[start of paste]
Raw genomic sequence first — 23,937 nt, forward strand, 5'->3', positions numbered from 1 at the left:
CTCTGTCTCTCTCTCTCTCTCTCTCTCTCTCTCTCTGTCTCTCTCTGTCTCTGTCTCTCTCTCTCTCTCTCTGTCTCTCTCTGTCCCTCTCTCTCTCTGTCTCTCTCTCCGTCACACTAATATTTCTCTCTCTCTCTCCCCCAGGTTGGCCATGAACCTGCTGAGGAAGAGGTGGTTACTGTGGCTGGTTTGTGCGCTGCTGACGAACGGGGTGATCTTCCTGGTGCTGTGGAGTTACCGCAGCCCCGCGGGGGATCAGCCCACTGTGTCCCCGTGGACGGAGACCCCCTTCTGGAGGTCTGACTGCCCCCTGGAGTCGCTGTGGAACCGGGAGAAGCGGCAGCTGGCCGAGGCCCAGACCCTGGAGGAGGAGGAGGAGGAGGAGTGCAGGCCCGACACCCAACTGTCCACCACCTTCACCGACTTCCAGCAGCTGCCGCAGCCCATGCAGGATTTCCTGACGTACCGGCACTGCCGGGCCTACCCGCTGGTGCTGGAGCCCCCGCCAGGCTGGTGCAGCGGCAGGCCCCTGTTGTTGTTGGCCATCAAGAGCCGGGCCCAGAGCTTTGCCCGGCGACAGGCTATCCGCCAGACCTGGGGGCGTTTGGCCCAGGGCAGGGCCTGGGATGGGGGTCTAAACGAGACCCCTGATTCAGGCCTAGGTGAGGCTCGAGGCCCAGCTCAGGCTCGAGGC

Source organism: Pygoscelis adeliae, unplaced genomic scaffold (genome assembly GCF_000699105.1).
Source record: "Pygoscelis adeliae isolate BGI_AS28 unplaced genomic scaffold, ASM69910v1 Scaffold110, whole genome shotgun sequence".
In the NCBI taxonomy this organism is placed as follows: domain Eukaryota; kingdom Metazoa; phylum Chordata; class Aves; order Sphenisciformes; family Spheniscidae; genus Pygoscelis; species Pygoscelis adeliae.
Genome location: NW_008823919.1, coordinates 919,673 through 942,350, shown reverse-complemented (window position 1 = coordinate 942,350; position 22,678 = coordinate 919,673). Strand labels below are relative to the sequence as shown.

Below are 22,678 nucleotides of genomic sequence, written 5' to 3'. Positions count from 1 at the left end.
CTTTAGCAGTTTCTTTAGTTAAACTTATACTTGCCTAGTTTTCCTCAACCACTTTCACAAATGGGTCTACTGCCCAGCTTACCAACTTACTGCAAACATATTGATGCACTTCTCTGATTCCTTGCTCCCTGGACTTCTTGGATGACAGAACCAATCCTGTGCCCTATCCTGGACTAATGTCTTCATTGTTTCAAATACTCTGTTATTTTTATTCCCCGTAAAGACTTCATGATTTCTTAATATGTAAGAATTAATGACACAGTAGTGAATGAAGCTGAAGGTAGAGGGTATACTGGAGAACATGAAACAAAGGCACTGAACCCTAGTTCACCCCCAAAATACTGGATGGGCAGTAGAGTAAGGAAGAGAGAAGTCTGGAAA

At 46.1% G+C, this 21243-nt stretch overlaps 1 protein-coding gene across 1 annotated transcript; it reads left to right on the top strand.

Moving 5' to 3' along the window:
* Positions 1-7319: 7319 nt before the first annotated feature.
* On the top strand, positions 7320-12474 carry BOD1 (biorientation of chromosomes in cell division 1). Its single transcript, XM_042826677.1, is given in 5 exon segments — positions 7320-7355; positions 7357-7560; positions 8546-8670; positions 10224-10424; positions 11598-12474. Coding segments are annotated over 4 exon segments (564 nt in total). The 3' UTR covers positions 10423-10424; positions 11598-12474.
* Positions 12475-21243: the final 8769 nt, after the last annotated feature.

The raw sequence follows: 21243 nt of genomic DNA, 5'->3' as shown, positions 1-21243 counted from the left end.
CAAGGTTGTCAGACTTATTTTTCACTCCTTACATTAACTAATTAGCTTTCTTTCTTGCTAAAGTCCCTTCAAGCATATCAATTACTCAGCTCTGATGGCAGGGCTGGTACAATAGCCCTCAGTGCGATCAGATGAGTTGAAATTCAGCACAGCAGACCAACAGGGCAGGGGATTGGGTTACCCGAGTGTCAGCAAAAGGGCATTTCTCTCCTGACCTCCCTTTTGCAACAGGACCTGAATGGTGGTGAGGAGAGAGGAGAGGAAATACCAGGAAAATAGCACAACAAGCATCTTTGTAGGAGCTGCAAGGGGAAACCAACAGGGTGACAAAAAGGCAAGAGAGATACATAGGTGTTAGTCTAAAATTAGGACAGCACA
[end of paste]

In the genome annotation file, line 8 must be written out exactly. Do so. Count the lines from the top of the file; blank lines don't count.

CTTTAGCAGTTTCTTTAGTTAAACTTATACTTGCCTAGTTTTCCTCAACCACTTTCACAAATGGGTCTACTGCCCAGCTTACCAACTTACTGCAAACATATTGATGCACTTCTCTGATTCCTTGCTCCCTGGACTTCTTGGATGACAGAACCAATCCTGTGCCCTATCCTGGACTAATGTCTTCATTGTTTCAAATACTCTGTTATTTTTATTCCCCGTAAAGACTTCATGATTTCTTAATATGTAAGAATTAATGACACAGTAGTGAATGAAGCTGAAGGTAGAGGGTATACTGGAGAACATGAAACAAAGGCACTGAACCCTAGTTCACCCCCAAAATACTGGATGGGCAGTAGAGTAAGGAAGAGAGAAGTCTGGAAA